The Freedom From Religion Foundation has serious concerns about a possibly unconstitutional tie-up between a Texas school district and local clergy.
On April 5, the Grand Prairie Independent School District hosted an event called the "Spring Ministerial Alliance Breakfast" to which it invited "all local ministers and pastors to join us for a FREE breakfast as we discuss ways we can partner together to build a better Grand Prairie community."
FFRF wants to ensure that such partnerships with area religious groups do not allow for these groups to promote their personal religious beliefs to district students. When the district seeks out partnerships with area religious leaders, to the exclusion of other community members, FFRF warns, it creates the appearance of religious endorsement.
"It is well settled that public schools may not advance or promote religion," Associate Counsel Sam Grover writes to Superintendent Susan Simpson Hull. "The details of any such partnership may raise additional constitutional concerns, as it is inappropriate and unconstitutional for the district to offer religious leaders unique access to its students. Creating a partnership specifically geared toward churches entangles the district with those churches' religious messages."
Courts, including the 5th U.S. Circuit Court of Appeals (under whose jurisdiction the school district falls), have repeatedly struck down public school practices that affiliate public schools with religious groups and religious instruction.
It is up to parents to determine the religious or nonreligious upbringing of their children and to decide whether they want their children exposed to youth ministers and other church representatives, FFRF emphasizes. The district's obligation not to endorse religion is particularly important today, when 24 percent of all Americans and 38 percent of younger Americans are nonreligious, with 21 percent of those born after 1999 — i.e., all of the district's current students — specifically identifying as either atheist or agnostic. Any school partnership geared toward religious engagement is explicitly excluding this significant, growing segment of the Grand Prairie school community.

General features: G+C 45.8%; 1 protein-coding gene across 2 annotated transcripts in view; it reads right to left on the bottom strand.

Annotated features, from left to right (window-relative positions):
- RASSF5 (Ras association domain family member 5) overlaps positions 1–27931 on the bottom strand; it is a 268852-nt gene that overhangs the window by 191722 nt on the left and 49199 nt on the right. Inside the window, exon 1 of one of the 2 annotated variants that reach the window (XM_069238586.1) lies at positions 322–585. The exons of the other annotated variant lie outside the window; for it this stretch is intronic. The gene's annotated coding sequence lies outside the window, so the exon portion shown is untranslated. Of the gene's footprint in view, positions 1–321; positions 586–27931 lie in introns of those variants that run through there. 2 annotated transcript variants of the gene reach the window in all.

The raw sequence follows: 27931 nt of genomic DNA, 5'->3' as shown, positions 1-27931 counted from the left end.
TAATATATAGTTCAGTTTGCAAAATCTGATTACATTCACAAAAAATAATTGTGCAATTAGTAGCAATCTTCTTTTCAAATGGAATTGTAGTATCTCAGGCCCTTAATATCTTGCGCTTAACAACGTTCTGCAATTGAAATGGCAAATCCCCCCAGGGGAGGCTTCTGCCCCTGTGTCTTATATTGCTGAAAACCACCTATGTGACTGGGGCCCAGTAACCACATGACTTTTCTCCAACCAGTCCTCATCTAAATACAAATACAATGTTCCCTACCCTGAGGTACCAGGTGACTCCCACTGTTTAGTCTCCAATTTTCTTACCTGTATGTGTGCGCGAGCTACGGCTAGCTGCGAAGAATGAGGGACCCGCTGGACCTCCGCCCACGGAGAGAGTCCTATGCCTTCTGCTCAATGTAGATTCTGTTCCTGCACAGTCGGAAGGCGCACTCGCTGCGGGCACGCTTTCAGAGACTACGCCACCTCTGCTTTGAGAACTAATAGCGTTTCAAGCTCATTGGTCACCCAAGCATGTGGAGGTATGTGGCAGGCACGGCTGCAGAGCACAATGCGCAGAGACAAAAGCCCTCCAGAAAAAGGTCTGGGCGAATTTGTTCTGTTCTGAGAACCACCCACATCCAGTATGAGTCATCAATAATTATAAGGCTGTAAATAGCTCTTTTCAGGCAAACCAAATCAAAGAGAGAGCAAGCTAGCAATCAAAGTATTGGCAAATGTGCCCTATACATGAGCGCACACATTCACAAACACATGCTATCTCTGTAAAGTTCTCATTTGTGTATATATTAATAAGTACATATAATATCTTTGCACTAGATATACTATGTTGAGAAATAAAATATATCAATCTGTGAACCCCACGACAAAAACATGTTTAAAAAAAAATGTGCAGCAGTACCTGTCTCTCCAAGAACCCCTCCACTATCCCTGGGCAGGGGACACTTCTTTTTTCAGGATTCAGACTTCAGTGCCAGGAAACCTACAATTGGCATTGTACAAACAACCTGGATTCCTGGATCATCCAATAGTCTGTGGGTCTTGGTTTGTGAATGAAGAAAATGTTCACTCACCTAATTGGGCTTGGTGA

"Cash-strapped public schools shouldn't be offering Christian clergy free breakfasts or special invitations," says FFRF Co-President Annie Laurie Gaylor. "Favoritism shown toward them marginalizes a huge portion of the student population."
Religious leaders can equally participate in any secular programs offered within the district, of course, but when the district seeks out partnerships with ministers and pastors, it entangles itself with their religious messages, FFRF emphasizes. FFRF is asking the district to end any planned partnerships that allow religious leaders to promote religion to students and make it clear to all volunteers that they may not proselytize while interacting with students.
The Freedom From Religion Foundation is a national nonprofit organization with the purposes of protecting the constitutional separation between state and church and educating the public on matters relating to nontheism. It currently has more than 33,000 members across the country, including over 1,300 in Texas.